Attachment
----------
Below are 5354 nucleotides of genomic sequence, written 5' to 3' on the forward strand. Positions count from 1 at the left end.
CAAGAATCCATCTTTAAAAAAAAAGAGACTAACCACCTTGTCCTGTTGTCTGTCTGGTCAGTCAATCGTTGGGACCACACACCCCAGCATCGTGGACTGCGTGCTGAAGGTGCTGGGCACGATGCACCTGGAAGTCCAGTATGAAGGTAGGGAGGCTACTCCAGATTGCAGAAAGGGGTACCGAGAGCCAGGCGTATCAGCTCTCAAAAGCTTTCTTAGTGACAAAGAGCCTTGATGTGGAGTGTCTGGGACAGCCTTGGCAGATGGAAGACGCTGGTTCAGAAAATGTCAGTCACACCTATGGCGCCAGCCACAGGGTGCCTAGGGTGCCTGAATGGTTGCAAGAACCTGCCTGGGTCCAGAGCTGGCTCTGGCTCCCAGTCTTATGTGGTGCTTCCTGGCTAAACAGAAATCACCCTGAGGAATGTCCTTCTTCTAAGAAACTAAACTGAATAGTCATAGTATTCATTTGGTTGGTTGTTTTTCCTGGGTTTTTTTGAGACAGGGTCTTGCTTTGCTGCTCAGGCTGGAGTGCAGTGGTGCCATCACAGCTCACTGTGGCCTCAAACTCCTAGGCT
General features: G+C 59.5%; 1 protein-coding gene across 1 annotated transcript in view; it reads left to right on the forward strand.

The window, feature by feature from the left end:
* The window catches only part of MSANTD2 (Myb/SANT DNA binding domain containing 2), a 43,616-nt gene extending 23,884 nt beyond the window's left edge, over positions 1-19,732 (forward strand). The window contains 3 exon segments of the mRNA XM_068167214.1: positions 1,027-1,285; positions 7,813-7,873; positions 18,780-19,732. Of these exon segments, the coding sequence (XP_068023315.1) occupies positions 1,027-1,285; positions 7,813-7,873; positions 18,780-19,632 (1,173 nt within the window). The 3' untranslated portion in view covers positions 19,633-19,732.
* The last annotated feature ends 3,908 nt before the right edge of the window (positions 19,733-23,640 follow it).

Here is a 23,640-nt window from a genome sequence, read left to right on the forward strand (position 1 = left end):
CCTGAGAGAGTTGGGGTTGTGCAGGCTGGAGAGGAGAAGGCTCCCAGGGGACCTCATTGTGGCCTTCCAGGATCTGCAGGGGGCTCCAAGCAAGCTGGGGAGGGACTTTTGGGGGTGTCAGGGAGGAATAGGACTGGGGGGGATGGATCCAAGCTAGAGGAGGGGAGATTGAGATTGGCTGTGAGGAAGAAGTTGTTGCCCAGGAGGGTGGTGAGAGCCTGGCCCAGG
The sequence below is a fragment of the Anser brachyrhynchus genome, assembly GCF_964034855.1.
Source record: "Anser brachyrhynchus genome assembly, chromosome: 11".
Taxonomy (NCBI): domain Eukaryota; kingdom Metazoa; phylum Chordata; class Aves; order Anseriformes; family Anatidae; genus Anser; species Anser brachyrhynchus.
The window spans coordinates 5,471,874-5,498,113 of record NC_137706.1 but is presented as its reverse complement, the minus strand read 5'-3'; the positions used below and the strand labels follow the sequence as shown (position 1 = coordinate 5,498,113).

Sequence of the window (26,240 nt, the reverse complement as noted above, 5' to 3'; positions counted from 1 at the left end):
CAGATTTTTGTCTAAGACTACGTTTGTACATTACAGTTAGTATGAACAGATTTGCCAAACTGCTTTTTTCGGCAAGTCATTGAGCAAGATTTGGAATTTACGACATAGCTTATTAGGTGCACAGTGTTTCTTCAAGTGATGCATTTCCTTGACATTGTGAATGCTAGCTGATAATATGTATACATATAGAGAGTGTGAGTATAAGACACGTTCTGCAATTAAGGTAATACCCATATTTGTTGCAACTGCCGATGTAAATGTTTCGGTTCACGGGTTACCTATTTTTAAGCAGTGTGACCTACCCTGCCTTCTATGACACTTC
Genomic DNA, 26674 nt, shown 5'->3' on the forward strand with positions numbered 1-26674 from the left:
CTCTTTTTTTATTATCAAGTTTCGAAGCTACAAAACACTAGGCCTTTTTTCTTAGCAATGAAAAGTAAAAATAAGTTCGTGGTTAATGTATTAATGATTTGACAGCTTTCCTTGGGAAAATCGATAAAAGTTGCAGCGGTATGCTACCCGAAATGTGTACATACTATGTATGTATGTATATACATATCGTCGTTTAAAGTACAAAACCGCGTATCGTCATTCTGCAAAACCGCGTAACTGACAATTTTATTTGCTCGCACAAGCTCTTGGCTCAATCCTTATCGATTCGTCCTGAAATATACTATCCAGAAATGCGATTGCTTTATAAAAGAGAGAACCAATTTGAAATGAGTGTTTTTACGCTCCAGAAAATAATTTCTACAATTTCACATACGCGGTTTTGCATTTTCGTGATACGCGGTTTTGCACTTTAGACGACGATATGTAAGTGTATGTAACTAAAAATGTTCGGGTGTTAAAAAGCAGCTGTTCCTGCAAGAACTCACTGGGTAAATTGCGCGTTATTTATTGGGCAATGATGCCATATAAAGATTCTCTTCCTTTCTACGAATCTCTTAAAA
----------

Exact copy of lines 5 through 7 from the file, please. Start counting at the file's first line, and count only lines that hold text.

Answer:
* The window catches only part of MSANTD2 (Myb/SANT DNA binding domain containing 2), a 43,616-nt gene extending 23,884 nt beyond the window's left edge, over positions 1-19,732 (forward strand). The window contains 3 exon segments of the mRNA XM_068167214.1: positions 1,027-1,285; positions 7,813-7,873; positions 18,780-19,732. Of these exon segments, the coding sequence (XP_068023315.1) occupies positions 1,027-1,285; positions 7,813-7,873; positions 18,780-19,632 (1,173 nt within the window). The 3' untranslated portion in view covers positions 19,633-19,732.
* The last annotated feature ends 3,908 nt before the right edge of the window (positions 19,733-23,640 follow it).

Here is a 23,640-nt window from a genome sequence, read left to right on the forward strand (position 1 = left end):